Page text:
One of the primary criticisms of AR that make it such a controversial subject is what it does to student’s exploration of books and how it limits their recreational reading because students are limited to a list of books that fall in their book level. In my experience that’s what I enjoyed the most, having the autonomy to choose what books I wanted to read, to not have to adhere to a list or a book level. That freedom that I have to choose from across genres is what made reading engaging to me. That doesn’t happen with AR, rather than students having the choice of what they want to read students are choosing books according to what’s dictated by their book level, and only choosing books according to how many points the book is worth. When teachers or schools encourage children to read for points, and to strive to reach X points by the end of the year, term, semester, etc. for X reward this alters a students book choice tremendously. This essay I found in the New York Times written by Susan Straight, sums up the problem, she says, “the passion and serendipity of choosing a book at the library based on the subject or the cover of the first page is nearly gone, as well as the excitement of reading a book simply for pleasure.” That fun that used to be in browsing, noting intriguing titles, favorite authors, cover art, is stripped down to “how many points is the book worth?”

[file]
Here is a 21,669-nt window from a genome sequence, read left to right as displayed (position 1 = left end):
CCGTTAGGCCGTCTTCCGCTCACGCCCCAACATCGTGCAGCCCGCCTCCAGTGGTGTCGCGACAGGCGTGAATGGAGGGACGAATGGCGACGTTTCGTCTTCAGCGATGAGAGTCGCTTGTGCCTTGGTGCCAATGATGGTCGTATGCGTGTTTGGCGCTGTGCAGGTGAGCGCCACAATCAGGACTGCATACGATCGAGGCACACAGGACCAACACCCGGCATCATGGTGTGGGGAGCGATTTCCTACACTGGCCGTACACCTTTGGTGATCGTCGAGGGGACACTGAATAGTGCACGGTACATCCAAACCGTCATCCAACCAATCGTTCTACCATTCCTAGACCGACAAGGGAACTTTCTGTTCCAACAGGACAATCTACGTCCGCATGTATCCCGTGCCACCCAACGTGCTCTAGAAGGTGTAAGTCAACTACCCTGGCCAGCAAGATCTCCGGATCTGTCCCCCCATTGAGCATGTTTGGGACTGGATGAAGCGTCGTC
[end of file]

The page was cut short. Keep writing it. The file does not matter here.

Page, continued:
The next critique of AR which is the content of the book quizzes that children are required to take and pass in order to move up book levels. Most of the book quizzes, are based on the students memory recall of the book they have read. The questions are shallow, and don’t require the critical skills that students should be mastering. My fellow hacker, Britt Foster, who happened to be young enough to have had AR in her school had the following to say about book quizzes “The ability to remember detail has nothing to do with critical thinking, analysis, and, especially for elementary students, their developmental level.”